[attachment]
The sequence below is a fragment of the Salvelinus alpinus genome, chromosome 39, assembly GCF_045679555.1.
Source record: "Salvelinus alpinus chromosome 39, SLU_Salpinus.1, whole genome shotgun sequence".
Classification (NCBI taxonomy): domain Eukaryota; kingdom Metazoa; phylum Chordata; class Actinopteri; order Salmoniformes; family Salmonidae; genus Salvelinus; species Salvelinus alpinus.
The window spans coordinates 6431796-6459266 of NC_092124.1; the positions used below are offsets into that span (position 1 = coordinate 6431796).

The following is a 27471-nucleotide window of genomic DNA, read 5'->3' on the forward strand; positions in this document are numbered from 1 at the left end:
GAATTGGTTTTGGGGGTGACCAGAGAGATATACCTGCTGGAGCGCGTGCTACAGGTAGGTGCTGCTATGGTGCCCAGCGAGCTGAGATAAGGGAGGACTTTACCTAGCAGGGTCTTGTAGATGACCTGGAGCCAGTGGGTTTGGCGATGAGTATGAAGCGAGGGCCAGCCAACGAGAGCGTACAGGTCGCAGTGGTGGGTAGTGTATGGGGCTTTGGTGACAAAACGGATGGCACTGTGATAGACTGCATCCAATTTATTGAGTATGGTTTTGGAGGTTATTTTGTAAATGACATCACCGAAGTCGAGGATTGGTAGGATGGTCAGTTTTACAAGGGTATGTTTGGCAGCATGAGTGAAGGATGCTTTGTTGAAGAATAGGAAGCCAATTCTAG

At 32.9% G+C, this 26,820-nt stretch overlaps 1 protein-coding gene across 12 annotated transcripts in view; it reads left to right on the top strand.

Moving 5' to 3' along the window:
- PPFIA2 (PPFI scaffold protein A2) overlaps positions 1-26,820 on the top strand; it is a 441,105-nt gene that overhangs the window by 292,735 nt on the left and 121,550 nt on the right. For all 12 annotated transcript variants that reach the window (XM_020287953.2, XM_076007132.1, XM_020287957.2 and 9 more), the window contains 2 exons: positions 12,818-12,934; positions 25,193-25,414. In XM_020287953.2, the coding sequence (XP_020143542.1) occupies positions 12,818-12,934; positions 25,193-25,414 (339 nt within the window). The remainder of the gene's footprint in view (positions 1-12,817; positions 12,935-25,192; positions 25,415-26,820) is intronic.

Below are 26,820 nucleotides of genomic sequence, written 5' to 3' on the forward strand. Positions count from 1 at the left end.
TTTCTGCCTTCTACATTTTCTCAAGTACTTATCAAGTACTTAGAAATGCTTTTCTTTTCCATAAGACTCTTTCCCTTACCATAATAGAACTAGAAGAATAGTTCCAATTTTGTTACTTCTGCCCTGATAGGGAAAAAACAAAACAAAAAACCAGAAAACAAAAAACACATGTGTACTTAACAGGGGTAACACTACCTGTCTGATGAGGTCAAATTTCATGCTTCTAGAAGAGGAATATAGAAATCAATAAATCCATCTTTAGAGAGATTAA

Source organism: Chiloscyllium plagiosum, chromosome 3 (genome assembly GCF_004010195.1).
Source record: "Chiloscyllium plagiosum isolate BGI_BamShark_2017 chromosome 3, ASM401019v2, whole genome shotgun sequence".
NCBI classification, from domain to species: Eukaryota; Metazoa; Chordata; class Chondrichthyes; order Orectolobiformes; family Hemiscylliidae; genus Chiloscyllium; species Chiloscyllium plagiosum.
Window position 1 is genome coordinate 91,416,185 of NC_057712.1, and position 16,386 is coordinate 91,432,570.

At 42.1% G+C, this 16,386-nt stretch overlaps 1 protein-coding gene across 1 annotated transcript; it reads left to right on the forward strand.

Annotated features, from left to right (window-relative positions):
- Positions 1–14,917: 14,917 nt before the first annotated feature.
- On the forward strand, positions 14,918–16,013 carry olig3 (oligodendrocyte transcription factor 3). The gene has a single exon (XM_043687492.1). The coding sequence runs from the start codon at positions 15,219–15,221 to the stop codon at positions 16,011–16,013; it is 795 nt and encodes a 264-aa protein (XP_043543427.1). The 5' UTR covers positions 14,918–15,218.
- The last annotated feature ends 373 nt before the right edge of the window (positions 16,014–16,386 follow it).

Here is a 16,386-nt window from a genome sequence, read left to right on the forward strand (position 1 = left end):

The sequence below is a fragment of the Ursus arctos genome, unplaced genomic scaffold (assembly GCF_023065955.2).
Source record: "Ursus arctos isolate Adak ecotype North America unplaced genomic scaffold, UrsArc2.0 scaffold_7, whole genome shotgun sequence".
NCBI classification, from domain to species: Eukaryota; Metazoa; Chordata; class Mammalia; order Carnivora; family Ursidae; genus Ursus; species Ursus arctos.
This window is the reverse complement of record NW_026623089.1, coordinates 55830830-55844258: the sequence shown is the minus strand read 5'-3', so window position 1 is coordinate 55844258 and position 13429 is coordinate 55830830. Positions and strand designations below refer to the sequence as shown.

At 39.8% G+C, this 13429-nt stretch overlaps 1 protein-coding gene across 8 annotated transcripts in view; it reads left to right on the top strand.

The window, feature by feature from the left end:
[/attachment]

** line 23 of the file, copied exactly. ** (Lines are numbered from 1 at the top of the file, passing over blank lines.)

Source record: "Ursus arctos isolate Adak ecotype North America unplaced genomic scaffold, UrsArc2.0 scaffold_7, whole genome shotgun sequence".